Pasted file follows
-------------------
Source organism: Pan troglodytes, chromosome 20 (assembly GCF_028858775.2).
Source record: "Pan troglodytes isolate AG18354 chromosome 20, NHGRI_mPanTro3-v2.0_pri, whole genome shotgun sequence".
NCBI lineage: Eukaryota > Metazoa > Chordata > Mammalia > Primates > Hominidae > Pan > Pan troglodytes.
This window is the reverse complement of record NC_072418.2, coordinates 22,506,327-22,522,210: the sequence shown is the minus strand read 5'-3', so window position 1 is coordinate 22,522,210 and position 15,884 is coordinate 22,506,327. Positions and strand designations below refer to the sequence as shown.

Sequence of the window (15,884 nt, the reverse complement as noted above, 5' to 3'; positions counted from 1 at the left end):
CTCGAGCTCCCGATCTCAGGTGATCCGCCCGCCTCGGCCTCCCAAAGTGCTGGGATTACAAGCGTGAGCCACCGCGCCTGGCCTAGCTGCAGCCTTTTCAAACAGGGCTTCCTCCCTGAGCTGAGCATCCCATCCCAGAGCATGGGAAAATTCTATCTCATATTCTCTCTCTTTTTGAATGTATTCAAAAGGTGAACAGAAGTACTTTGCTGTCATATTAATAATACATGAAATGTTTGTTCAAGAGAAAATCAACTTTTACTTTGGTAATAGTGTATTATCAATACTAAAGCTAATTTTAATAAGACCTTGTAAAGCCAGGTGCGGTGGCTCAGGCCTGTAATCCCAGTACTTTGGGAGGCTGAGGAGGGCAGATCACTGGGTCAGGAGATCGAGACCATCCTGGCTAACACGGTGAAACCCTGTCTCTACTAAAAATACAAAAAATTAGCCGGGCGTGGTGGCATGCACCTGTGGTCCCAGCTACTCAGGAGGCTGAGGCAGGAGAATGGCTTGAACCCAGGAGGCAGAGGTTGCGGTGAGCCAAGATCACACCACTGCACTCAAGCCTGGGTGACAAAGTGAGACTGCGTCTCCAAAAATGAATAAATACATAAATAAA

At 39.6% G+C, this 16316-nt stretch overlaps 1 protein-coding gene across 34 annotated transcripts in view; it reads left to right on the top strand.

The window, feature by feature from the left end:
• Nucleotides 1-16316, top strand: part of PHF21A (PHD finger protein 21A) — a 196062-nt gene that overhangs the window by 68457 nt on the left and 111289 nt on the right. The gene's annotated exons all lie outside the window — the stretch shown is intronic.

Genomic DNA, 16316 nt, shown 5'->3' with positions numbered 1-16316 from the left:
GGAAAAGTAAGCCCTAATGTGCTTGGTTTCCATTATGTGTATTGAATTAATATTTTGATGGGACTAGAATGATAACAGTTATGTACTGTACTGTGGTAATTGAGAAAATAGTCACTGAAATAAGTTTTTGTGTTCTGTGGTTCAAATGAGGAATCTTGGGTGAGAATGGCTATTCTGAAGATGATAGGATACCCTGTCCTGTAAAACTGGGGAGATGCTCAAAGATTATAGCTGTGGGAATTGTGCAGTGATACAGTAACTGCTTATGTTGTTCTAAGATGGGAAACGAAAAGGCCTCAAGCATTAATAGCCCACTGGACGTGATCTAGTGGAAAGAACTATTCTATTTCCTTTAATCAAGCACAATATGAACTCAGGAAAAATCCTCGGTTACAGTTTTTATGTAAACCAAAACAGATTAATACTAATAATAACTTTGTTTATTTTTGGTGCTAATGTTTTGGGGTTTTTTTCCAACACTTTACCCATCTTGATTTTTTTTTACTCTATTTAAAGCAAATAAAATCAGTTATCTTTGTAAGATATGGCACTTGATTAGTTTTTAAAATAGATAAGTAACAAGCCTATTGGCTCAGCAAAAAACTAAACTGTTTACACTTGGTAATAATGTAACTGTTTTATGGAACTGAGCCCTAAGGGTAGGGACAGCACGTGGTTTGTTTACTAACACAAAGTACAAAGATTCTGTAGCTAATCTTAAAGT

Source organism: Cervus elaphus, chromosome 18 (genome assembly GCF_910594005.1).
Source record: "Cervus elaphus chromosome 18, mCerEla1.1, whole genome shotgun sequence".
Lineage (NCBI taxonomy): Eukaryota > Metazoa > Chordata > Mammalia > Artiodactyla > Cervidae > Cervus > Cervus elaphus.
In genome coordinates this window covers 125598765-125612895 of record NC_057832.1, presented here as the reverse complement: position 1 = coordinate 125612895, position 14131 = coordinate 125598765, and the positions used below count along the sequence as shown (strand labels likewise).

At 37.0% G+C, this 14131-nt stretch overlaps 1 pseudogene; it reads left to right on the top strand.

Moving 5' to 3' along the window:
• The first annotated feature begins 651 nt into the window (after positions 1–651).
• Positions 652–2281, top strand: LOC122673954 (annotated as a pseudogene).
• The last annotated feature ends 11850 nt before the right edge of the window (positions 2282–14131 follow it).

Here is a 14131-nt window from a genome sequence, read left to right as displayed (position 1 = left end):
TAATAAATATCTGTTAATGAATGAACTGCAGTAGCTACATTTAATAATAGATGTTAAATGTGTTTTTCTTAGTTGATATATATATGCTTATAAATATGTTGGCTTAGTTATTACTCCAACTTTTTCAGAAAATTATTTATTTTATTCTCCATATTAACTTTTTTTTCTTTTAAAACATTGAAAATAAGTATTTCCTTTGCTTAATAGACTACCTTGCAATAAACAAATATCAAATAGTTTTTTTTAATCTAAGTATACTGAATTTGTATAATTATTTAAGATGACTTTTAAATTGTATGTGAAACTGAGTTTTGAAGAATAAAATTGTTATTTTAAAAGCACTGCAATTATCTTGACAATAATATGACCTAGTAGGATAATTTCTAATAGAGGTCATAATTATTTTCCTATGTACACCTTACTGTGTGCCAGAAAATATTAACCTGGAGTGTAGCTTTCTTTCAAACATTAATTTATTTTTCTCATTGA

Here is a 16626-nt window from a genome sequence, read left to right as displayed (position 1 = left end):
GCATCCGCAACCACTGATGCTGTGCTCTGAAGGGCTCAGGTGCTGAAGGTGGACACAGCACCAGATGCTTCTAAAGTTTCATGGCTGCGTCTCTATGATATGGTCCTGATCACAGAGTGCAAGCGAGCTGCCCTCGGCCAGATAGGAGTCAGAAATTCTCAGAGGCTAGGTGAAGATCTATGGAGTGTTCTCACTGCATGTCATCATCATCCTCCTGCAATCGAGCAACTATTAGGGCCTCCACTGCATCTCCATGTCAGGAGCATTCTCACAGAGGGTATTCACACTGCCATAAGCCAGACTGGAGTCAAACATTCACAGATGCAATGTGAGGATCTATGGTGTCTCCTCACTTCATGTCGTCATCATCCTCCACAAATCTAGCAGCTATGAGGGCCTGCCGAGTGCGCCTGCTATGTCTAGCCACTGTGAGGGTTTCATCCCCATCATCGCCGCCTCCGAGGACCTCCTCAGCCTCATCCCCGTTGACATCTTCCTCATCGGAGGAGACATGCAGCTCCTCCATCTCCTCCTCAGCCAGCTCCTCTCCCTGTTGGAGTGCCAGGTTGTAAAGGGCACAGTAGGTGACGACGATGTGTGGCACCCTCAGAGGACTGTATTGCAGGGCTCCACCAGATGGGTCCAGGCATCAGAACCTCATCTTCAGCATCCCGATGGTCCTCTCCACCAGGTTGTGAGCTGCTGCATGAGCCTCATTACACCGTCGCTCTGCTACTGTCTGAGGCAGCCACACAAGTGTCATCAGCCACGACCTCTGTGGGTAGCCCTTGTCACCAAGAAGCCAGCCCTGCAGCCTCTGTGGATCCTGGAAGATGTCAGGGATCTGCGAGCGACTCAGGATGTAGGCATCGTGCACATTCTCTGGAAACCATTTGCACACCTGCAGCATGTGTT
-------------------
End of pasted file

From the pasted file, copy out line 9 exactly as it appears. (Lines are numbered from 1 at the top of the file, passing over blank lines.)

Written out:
• Nucleotides 1-16316, top strand: part of PHF21A (PHD finger protein 21A) — a 196062-nt gene that overhangs the window by 68457 nt on the left and 111289 nt on the right. The gene's annotated exons all lie outside the window — the stretch shown is intronic.